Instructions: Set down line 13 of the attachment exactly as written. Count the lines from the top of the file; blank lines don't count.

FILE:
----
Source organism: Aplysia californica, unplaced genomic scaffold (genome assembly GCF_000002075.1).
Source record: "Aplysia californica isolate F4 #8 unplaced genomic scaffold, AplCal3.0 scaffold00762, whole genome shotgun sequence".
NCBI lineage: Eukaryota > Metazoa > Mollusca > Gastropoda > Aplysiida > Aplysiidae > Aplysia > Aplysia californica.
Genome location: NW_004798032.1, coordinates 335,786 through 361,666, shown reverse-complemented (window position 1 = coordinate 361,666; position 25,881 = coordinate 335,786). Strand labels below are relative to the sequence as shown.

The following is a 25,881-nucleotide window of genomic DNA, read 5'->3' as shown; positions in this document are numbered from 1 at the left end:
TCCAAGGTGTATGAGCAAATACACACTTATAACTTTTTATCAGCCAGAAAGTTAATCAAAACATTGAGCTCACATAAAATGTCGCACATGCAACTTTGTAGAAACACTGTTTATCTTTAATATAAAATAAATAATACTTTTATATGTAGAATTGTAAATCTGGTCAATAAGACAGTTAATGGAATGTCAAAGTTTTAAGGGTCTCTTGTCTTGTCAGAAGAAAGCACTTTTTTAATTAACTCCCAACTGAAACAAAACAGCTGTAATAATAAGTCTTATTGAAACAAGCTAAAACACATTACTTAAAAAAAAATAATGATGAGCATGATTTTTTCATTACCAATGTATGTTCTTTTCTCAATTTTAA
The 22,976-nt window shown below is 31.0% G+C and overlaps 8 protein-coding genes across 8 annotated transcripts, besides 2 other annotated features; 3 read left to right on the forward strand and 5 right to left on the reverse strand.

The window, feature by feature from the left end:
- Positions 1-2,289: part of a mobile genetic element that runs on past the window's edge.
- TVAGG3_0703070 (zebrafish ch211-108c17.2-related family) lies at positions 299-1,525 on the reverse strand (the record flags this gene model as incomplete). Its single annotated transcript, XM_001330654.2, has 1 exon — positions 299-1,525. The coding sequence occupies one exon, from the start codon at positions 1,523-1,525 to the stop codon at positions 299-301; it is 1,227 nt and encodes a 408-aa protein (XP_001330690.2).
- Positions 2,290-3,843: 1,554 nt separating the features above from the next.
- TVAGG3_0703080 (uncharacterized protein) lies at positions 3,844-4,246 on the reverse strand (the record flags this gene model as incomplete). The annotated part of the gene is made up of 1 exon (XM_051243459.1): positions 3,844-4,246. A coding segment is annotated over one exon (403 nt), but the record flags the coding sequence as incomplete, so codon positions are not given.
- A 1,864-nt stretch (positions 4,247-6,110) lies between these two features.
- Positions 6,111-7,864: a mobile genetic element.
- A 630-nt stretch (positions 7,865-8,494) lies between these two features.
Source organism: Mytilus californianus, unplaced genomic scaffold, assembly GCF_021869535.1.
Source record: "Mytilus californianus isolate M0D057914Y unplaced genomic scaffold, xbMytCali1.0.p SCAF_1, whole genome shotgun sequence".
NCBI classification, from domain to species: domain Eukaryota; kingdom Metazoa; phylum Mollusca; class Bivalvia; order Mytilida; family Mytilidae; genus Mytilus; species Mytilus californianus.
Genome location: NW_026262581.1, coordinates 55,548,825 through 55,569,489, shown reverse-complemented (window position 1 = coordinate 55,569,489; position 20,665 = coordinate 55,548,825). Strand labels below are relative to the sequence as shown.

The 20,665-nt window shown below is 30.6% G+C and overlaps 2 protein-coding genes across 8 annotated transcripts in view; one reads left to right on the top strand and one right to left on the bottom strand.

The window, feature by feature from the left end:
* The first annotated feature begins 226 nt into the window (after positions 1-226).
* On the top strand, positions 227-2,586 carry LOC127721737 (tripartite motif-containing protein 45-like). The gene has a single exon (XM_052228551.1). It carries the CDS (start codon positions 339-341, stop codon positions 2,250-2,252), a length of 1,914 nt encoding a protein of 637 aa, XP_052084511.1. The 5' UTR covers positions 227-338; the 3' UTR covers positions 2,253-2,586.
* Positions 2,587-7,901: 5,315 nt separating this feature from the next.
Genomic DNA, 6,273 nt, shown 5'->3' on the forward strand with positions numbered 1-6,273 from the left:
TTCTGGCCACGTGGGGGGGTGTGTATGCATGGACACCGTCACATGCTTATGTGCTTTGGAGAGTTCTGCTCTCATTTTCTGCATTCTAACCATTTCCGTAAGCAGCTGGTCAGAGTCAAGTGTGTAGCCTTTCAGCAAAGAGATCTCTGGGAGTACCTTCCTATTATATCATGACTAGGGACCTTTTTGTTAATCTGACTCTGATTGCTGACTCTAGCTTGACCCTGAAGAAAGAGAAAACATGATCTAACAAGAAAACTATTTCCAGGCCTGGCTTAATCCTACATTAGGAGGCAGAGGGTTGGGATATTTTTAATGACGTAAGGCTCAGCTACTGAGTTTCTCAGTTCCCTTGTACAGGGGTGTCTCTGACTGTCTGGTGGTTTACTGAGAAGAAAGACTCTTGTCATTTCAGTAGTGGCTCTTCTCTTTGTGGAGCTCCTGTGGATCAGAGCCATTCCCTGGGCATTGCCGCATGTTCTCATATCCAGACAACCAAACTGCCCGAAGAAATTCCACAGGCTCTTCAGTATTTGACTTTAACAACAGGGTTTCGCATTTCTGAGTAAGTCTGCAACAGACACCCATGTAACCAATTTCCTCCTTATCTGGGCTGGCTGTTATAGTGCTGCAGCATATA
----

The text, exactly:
- A 1,864-nt stretch (positions 4,247-6,110) lies between these two features.